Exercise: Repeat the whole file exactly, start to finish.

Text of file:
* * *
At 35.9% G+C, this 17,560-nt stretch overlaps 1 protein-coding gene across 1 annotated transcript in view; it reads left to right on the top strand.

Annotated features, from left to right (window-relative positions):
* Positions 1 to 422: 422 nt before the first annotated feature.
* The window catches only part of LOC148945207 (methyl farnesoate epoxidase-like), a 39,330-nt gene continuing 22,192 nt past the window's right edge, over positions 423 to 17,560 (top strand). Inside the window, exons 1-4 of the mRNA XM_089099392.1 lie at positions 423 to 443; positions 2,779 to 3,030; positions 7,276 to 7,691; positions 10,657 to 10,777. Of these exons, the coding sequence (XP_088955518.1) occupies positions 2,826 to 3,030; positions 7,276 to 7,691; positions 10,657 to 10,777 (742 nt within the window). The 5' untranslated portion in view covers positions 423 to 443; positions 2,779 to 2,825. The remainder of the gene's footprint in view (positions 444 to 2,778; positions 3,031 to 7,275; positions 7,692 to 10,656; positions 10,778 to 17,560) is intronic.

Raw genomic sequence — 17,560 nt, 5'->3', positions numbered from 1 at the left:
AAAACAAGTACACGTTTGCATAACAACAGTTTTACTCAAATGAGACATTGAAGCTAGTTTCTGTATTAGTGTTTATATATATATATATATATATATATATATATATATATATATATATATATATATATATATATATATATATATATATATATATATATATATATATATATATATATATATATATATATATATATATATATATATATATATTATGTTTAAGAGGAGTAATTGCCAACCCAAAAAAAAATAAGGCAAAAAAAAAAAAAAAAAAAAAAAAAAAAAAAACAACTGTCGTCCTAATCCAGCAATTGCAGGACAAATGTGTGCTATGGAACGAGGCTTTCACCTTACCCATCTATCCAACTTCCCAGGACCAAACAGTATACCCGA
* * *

At 35.9% G+C, this 17,560-nt stretch overlaps 1 protein-coding gene across 1 annotated transcript in view; it reads left to right on the top strand.

Annotated features, from left to right (window-relative positions):
* Positions 1 to 422: 422 nt before the first annotated feature.
* The window catches only part of LOC148945207 (methyl farnesoate epoxidase-like), a 39,330-nt gene continuing 22,192 nt past the window's right edge, over positions 423 to 17,560 (top strand). Inside the window, exons 1-4 of the mRNA XM_089099392.1 lie at positions 423 to 443; positions 2,779 to 3,030; positions 7,276 to 7,691; positions 10,657 to 10,777. Of these exons, the coding sequence (XP_088955518.1) occupies positions 2,826 to 3,030; positions 7,276 to 7,691; positions 10,657 to 10,777 (742 nt within the window). The 5' untranslated portion in view covers positions 423 to 443; positions 2,779 to 2,825. The remainder of the gene's footprint in view (positions 444 to 2,778; positions 3,031 to 7,275; positions 7,692 to 10,656; positions 10,778 to 17,560) is intronic.

Raw genomic sequence — 17,560 nt, 5'->3', positions numbered from 1 at the left:
AAAACAAGTACACGTTTGCATAACAACAGTTTTACTCAAATGAGACATTGAAGCTAGTTTCTGTATTAGTGTTTATATATATATATATATATATATATATATATATATATATATATATATATATATATATATATATATATATATATATATATATATATATATATATATATATATATATATATATATATATATATATATATATATATATATTATGTTTAAGAGGAGTAATTGCCAACCCAAAAAAAAATAAGGCAAAAAAAAAAAAAAAAAAAAAAAAAAAAAAAACAACTGTCGTCCTAATCCAGCAATTGCAGGACAAATGTGTGCTATGGAACGAGGCTTTCACCTTACCCATCTATCCAACTTCCCAGGACCAAACAGTATACCCGA